Characterization of newly gained introns in Daphnia populations.
Bottom Line: A disproportionally large number of new introns were found in historically isolated populations in Oregon.A majority (55/90 or 61.1%) of the identified neointrons have associated internal direct repeats with lengths and compositions that are unlikely to occur by chance, suggesting repeated bouts of staggered double-strand breaks (DSBs) during their evolution.Accordingly, internal, staggered DSBs may contribute to a passive trend toward increased length and sequence diversity in nascent introns.
Affiliation: Department of Pediatrics, Section of Genomic Pediatrics, Medical College of Wisconsin firstname.lastname@example.org.Show MeSH
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Mentions: Distributions of derived intron-bearing alleles that are still segregating in D. pulex clones are divided into three categories: overall, Oregon, and parallel gains (fig. 2). Our estimate for the average age of all derived intron-bearing alleles that are polymorphic in D. pulex (overall) is 1.40 ± 0.09 × 105 (mean ± SE) years. D. pulex populations in Oregon were thought to have experienced one or more historical bottleneck events (Lynch et al. 1999). Thus, the age estimates of clades formed by derived intron-bearing alleles that are specific to Oregon can potentially provide insights into the historical events associated with new intron gains restricted to this geographic area. Our estimate for the average age of new introns endemic to Oregon populations (Oregon gain) is 1.20 ± 0.09 × 105 (mean ± SE) years.Fig. 2.—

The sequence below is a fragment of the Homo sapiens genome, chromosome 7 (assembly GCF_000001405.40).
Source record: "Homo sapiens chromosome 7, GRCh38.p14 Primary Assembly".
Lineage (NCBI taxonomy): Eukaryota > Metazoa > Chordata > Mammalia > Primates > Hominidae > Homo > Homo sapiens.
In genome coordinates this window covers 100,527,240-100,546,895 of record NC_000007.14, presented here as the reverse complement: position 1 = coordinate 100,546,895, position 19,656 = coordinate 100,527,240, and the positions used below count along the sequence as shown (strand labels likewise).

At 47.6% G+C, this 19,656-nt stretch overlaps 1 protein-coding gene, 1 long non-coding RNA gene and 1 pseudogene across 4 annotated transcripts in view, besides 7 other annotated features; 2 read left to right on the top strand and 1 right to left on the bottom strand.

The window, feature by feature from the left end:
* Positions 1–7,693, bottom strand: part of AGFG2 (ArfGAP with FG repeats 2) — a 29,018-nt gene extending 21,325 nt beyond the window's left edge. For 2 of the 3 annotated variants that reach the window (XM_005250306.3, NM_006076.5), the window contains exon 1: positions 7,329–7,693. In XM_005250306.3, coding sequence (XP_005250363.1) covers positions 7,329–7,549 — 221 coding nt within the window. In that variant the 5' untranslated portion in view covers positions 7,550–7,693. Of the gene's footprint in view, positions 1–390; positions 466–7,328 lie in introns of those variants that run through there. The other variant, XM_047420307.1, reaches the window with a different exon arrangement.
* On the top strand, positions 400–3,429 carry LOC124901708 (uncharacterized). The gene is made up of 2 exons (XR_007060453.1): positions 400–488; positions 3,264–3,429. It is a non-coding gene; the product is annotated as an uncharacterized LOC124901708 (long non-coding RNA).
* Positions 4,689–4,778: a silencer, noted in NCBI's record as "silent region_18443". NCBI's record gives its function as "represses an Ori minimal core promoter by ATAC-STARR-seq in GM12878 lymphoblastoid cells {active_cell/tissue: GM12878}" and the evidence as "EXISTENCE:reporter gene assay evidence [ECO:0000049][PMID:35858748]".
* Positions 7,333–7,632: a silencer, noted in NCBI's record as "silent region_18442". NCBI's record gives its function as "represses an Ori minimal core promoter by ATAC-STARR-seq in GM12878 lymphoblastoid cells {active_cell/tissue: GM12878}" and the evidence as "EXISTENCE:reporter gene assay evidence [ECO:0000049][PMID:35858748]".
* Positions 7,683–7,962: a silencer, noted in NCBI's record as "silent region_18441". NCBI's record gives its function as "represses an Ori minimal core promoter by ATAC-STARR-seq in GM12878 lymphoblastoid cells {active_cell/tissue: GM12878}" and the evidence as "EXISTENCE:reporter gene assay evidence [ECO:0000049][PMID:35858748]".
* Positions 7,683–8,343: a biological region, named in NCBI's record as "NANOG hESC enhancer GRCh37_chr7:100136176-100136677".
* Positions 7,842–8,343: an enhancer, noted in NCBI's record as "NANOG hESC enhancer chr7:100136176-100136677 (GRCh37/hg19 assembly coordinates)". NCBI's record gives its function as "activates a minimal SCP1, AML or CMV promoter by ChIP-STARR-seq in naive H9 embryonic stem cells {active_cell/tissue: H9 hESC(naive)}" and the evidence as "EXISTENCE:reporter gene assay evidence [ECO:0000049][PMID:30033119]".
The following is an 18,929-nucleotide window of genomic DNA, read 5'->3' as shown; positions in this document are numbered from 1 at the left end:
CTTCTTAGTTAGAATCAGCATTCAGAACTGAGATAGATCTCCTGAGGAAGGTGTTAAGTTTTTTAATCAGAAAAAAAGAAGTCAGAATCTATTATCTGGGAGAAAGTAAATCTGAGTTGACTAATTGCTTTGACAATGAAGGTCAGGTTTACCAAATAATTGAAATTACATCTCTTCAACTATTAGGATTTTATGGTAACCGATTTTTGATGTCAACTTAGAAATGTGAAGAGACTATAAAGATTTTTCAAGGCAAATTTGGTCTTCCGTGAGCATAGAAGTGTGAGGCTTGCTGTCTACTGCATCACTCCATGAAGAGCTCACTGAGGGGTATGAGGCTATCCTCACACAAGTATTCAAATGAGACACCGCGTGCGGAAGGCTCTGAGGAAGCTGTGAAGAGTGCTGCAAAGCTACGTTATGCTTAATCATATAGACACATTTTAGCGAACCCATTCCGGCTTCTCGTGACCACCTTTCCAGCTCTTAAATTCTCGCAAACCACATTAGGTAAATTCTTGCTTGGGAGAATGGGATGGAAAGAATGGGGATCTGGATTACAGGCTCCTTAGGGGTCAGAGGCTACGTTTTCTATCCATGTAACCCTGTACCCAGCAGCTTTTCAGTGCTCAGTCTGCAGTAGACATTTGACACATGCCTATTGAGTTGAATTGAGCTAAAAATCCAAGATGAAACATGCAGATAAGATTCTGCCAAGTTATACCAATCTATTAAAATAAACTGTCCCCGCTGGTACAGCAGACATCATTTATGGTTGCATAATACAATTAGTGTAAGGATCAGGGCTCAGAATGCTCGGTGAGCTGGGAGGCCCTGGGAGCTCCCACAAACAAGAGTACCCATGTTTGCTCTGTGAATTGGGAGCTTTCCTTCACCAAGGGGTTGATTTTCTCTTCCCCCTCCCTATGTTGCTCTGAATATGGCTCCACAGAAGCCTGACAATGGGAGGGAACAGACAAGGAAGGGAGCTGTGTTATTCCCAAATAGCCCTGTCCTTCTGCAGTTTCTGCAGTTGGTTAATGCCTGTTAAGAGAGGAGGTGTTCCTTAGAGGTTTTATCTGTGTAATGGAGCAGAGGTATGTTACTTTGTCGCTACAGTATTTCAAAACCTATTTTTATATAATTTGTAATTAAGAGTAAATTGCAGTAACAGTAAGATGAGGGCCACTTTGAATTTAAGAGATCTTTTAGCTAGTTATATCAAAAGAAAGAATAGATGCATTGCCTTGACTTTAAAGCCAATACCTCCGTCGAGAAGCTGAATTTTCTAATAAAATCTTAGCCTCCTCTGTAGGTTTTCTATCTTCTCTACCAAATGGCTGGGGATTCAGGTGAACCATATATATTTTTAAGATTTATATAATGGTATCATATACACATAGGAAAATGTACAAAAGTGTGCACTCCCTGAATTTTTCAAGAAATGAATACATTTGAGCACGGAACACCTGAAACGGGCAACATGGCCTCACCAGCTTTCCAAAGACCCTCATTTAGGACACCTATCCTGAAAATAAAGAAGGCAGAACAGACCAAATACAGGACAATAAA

Affiliation: Department of Pediatrics, Section of Genomic Pediatrics, Medical College of Wisconsin email@example.com.